Creativity means bringing into existence something, which did not exist before, and this connotes newness, uniqueness, novelty and originality. These are the qualities which our minds are not accustomed to, having being lulled into comfort by the powerful pervasiveness of patterns. Also, as Dr. Edward deBono puts it succinctly, out minds are only mildly creative. Much of our creativity would have been lost when (at the school-going ago of seven years) we troop into the vast assembly line of education factories, called schools. Education everywhere, aims to transmit traditions, culture and value through mostly rote learning. What is left behind after being churned out of the education factory (of at least six years of primary school and more years in secondary school and university) is a person who has been taught to conform and be part of the crowd. How to think effectively is never taught in our schools. To be creative means being able to break out of the pack, and to a certain extent, being unreasonable, especially in the area of thinking. Our education system imposes the patterns. of logical and critical thinking and most of us find it extremely difficult to unshackle ourselves from the grip of the patterns. Until and unless we consciously make efforts to break out of our self- imposed pattern prison, creativity will be latent within us. In effect, thinking skills must be taught as a living skill subject in schools, so our students are capable of thinking on their own feet. Furthermore, people in groups (teams, communities and societies, etc.) tend to think alike, a sort of “group-think”. This allows for stability in any community or country, but as we progress into this exciting and challenging millennium, where Alvin Toffler’s “Third Wave” civilisation will be overtaken by the “Fourth Wave” of biotechnological advances (the world of cloning, genetically modified food, human automaton, etc.) the need for creative thinking has never before been more urgent!


To consciously break down the self-imposed pattern prison walls requires us to be in possession of certain tools. The more tools we have, the better the chance to break out of the shackles of the patterns prison. This is where the acquisition and use of thinking tools come into the picture. Thinking tools or techniques allow us to consciously break the patterns in our minds so that we can progress into the stage of generating ideas. . At this stage, it is pertinent to point out that generating ideas and solution finding should be viewed as two different matters in our thinking process. For too many of us, we equate both as one ad the same, resulting in the mistaken notion that ideas are solutions. Ideas are the springboard for solutions, although some ideas may be solutions in themselves. In the past, ideas came mainly from intuition, but as our world progresses the need for thinking tools, which is within the reach of every manager has became very real. In the earlier years, thinking tools like brainstorming (1930s) by Alex Osborne was much in vogue and until today it still is very much in use, although slightly dated. Many other techniques are now available. There are as many thinking techniques as there are writers and experts in the field of creativity, as evidenced in such techniques as Synectics, Morphological Analysis, SCAMPER, and lately the Seven Quality Control Circles (QCC) tools and the New Seven QCC Tools, Creative Problem-Solving Method (David Treffinger and others), Breakthrough Thinking (Shozo Hibino), Radiant Thinking or Mind-mapping (Tony Buzan), and of course, Edward deBono’s Lateral Thinking, Six Thinking Hats, and others.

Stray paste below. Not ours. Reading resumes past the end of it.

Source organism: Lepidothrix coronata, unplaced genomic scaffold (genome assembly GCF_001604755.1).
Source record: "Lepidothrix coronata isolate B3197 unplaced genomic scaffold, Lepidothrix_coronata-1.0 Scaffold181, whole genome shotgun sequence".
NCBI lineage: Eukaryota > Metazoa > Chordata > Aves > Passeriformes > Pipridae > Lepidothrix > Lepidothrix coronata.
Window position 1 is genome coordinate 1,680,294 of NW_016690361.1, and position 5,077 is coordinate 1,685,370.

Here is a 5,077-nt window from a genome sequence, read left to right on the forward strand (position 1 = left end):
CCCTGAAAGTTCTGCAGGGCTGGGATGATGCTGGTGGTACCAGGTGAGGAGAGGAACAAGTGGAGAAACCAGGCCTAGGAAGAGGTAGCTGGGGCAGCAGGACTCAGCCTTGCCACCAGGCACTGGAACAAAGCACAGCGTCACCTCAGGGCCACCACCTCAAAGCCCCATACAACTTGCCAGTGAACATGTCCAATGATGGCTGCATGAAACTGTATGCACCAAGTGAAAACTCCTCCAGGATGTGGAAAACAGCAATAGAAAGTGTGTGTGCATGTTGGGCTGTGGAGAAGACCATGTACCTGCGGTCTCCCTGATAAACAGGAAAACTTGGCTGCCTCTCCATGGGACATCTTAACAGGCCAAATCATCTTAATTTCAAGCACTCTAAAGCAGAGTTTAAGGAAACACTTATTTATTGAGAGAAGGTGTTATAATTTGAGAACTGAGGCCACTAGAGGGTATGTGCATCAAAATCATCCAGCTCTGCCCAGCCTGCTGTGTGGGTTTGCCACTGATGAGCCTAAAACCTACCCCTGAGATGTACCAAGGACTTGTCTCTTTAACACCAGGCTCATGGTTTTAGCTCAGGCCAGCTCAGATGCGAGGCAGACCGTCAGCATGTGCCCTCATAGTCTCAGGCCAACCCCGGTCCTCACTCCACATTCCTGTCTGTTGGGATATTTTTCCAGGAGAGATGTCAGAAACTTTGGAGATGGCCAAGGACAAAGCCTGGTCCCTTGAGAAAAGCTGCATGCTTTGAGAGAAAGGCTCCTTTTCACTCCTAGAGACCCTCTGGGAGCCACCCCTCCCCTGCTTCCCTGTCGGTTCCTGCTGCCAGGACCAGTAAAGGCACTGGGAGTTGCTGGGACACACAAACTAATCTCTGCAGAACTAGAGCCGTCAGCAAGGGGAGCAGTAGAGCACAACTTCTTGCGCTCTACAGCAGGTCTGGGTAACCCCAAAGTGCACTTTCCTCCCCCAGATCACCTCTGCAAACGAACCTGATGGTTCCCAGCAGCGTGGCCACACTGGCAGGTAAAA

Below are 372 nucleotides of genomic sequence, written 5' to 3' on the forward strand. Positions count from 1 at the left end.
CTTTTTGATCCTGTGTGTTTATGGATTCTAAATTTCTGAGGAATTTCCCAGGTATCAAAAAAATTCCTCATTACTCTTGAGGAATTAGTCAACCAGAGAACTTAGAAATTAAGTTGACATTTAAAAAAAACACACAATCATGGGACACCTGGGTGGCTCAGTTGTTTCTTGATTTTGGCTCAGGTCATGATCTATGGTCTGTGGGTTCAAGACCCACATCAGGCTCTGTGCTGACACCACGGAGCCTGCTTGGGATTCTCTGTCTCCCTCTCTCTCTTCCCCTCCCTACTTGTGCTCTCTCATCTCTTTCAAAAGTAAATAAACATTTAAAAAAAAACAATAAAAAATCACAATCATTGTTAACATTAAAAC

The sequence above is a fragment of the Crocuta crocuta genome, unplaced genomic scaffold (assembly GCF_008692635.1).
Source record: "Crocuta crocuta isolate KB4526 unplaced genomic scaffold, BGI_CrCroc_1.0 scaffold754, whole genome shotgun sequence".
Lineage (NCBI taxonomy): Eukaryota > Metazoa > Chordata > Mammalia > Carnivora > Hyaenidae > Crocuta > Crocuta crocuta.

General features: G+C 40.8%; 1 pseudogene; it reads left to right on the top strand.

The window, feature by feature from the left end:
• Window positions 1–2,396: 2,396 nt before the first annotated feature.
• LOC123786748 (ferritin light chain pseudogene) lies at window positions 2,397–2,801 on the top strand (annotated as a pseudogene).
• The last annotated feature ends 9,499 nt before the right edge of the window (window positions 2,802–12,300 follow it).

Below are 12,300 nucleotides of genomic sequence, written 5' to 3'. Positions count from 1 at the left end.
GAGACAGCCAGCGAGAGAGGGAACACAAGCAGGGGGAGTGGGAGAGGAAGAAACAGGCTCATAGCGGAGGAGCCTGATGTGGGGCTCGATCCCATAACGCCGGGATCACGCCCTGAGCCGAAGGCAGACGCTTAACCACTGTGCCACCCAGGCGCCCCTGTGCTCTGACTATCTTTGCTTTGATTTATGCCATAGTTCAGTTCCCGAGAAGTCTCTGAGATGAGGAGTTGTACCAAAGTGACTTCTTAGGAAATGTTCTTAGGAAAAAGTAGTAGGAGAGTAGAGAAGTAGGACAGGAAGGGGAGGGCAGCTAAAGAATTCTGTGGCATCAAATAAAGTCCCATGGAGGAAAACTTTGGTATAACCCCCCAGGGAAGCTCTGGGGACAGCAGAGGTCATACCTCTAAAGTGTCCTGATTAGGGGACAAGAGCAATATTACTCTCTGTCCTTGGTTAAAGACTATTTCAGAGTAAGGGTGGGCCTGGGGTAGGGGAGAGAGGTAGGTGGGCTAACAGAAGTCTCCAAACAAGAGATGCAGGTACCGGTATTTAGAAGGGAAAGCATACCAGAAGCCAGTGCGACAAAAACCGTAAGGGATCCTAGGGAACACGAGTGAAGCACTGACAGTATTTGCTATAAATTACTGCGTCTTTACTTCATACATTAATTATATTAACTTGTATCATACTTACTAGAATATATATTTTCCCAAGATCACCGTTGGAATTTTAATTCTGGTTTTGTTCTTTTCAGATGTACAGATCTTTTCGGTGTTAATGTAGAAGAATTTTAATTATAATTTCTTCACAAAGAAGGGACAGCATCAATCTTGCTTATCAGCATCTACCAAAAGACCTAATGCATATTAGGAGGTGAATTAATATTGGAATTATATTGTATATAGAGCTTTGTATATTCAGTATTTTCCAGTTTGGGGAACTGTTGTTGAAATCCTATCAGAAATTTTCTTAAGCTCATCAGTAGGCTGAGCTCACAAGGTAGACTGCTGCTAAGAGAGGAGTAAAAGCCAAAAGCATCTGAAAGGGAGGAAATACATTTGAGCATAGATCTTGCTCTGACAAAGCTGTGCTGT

The use and practice of these thinking tools or techniques is based on the new management thinking that creativity is no longer a quality that is inborn, or what is commonly termed as talent. It is now recognised that thinking is of a skill, something that can be learned and acquired, and of course, be taught. Which is indeed good news for the majority of us, who though mildly creative, can now take comfort in the fact that the seeds of creativity in each and every one of us can be nurtured and developed. In fact, Ned Herrmann, (The Creative Brain) is of the opinion that creativity is 30% nature and 70% nurture. By utilising his Herrmann Brain Dominance Instrument (HBDI) one would be able to better understand the dominance of our thinking styles which impact upon our behaviour and ultimately competence. Being aware of creativity as more of a nurture issue affords us an opportunity to break out of the “learned helplessness” syndrome and take positive and affirmative steps to unleash the creative potential that is latent in all of us. Remember that we are as creative as we want to be, so the choice is ours. No one can force us to be creative. Creativity is more, than being a matter of our mind, it is a matter of conscious awareness of challenging the status quo so as to bring about betterment, in terms of practice, processes and products. Creativity is not a function of age. It is our erroneous perception that with brain cell loss with age, our thinking capabilities (and with it our creativity) will decline. Recent research on our brains indicate that if our brains are used and trained properly, there will è a biological increase in its interconnective complexity, which means that our intelligence cap be raised, irrespective of age. For those of us who are still complaining that our brains are getting “crusty and rusty” with each advancing year, its time for us to reexamine our misconceptions and start using our brains. Use your mind optimally and wisely or you risk losing it!


Buzan, Tony. (1977). Make the Most of your Mind. Cambridge: Colt Books

Buzan, Tony.(l991). Speed Reading. Plume! Penguin Books, 7

DeBono, Edward. (1970) Mechanism of the Mind. Penguin Books

Herrmann, Ned. (1994) The Creative Brain. The Ned Herrmann Group: Brain Books

Johnson, Ben E. (1998) ‘Stirring Up Thinking’